Now I know that my mum said ‘Never take food from strangers’ and all but when Nike offers you lunch, you sit down and eat. Don’t you? You don’t disobey your mother but you thank her silently for raising you well. For giving you the ability to make wise judgments – teaching you to know what to do and when.
And so you sit down and remember what you know about this woman, who stood for a few minutes before you, crown on head and blue boubou. You remember your days in Ife, a few kilometres shy of fifty from Osogbo were the Nike Centre for Arts and Culture makes it home. You remember the love you had for the beautiful pieces that often made their way to the campus, from there – on fabric, paper. Of the love you had from ’94 for Tie & dye, Batik and fabric in general. Because of this one woman.
You think back to 2001 in Warri when you learnt to make Adire Oniko and Eleko by Nike. Well, of her, through her. Her staff from her centre in Osogbo hosted a workshop for interested people at an Activity centre where I saw wax and starchy paste act as resists in deep indigo baths. I got myself a few prized balls of indigo and decorated swatches of cloth which I incorporated into cards. I used to make handmade cards. I made them because I couldn’t find cards I loved off the shelves. And so I made mine.
Adire oniko is tied or wrapped with raffia to resist the dye. Adire eleko has starchy maize or cassava paste hand-painted onto the surface of the cloth as a resist agent; fashion-history.lovetoknow.com.
It is 2014, and you’re a grown woman. Woman enough to learn from mother and make your own decisions too…And on all these memories, you ferry yourself to a stool, surrounded by enamel basins full of food – Amala, Ewedu, a watery Yoruba stew of chilies and choc full of meat.
Thick chunks of beef and pork and more. There’s rice I think, and beans and the most deliciously fried sweet potatoes, a deep kind of orange, testament to palm oil.
You see Nike when you arrive, heading out. She’s there long enough to receive and exchange hugs and to sit and eat. Not long enough for a photo but enough for you to convince yourself this is where you should be, lunching with Asake, a Scandinavian – I forget if Norway or Sweden now. I apologise too. She tells you all about her names, what her real Scandinavian one is – Mini, and her gift of a Yoruba one. She is one of Nike’s many ‘children’. Like I, yes, I. Argue in your kitchen if you like.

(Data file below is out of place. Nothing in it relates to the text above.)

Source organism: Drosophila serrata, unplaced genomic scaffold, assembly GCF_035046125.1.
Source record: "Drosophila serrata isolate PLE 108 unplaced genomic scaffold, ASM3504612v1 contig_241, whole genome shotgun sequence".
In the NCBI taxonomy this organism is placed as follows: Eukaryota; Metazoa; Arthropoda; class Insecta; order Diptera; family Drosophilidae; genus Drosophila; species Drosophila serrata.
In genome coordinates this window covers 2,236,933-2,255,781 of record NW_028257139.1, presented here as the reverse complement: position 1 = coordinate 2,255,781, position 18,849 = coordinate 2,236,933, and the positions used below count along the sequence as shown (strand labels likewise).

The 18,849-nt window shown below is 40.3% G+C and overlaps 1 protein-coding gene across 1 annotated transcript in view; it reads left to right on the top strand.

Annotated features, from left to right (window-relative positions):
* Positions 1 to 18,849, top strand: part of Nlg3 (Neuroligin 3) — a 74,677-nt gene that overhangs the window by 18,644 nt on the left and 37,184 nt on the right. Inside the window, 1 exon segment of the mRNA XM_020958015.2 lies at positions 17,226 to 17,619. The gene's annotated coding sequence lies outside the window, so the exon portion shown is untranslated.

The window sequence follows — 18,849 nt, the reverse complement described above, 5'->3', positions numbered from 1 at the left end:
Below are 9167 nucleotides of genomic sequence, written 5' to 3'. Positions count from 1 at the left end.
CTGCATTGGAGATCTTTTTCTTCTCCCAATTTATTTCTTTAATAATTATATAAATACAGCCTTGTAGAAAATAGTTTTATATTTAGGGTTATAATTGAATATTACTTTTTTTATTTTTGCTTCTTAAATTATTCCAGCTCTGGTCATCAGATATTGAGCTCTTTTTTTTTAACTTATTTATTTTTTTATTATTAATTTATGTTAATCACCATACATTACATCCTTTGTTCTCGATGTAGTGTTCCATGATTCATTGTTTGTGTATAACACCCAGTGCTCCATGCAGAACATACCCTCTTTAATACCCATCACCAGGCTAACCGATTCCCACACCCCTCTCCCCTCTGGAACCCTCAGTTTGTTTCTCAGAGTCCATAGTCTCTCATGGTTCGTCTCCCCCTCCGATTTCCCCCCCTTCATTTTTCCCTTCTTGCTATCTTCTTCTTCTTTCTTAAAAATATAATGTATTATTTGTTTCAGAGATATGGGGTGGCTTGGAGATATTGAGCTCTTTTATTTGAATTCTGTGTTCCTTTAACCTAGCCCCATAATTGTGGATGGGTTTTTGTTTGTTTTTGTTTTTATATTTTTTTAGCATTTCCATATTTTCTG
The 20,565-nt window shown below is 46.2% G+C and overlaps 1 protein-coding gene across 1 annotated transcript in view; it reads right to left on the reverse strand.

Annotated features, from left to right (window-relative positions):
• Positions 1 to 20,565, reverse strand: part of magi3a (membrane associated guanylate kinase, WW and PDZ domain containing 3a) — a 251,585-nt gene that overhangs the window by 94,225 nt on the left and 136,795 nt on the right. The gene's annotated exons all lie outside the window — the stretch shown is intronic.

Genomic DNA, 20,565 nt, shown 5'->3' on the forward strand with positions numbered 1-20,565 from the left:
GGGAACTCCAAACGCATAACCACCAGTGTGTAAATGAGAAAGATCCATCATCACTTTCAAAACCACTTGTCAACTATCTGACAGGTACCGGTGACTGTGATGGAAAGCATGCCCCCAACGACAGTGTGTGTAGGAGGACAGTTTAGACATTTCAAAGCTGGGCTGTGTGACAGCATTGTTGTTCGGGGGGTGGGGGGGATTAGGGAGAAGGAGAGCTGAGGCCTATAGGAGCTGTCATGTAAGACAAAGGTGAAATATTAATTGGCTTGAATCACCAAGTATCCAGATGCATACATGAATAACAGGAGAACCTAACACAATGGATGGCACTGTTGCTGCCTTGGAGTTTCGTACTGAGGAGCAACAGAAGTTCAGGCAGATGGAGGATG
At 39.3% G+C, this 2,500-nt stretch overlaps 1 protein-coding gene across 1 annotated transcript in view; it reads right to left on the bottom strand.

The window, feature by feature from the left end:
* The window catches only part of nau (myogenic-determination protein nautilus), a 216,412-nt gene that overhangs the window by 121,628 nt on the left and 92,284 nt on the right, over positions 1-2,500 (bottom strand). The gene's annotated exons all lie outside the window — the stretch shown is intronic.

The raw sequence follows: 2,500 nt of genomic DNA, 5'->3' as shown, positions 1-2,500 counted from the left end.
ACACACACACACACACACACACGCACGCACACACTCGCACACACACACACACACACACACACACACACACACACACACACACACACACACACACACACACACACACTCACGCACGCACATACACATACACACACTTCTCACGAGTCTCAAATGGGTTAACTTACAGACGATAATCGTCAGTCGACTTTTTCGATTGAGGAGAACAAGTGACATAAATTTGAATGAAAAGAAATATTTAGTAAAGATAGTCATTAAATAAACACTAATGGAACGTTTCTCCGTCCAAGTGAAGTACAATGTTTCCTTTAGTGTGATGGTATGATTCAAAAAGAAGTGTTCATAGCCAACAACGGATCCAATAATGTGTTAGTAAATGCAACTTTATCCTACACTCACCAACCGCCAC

Asake – one who is selected for pampering; Mamalette
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You sit and eat, and talk and laugh, surrounded by so much beauty and colour. You laugh with Asake as you feast on Amala.
You think about your mother, and you know that as well as you know your name, she would be proud of you, of your decision to sit and eat. You just know it. You may not look very sophisticated eating but you are well fed, savouring every mouthful of cooked plantain flour, fingers sticky with the brown paste that many a mother has difficulty convincing her children of its deliciousness because of its colour.
And so you leave happy. Fulfilled. Elated. Well-fed.
Thank you, Nike.
Nike Art Gallery
No. 2, Elegushi Road, 3rd Roundabout
Epe Expressway – Ikate Cross Road Lekki Phase 1 Peninsula
Lekki – Lagos, Nigeria
Website: Nike Centre for Art And Culture
Telephones: +234 80 340 96656, +234 80 330 36969, +234 1 270 5964, +234 1 270 5965
[wpurp-searchable-recipe]Amala & Ewedu at Nike Art Gallery – – – [/wpurp-searchable-recipe]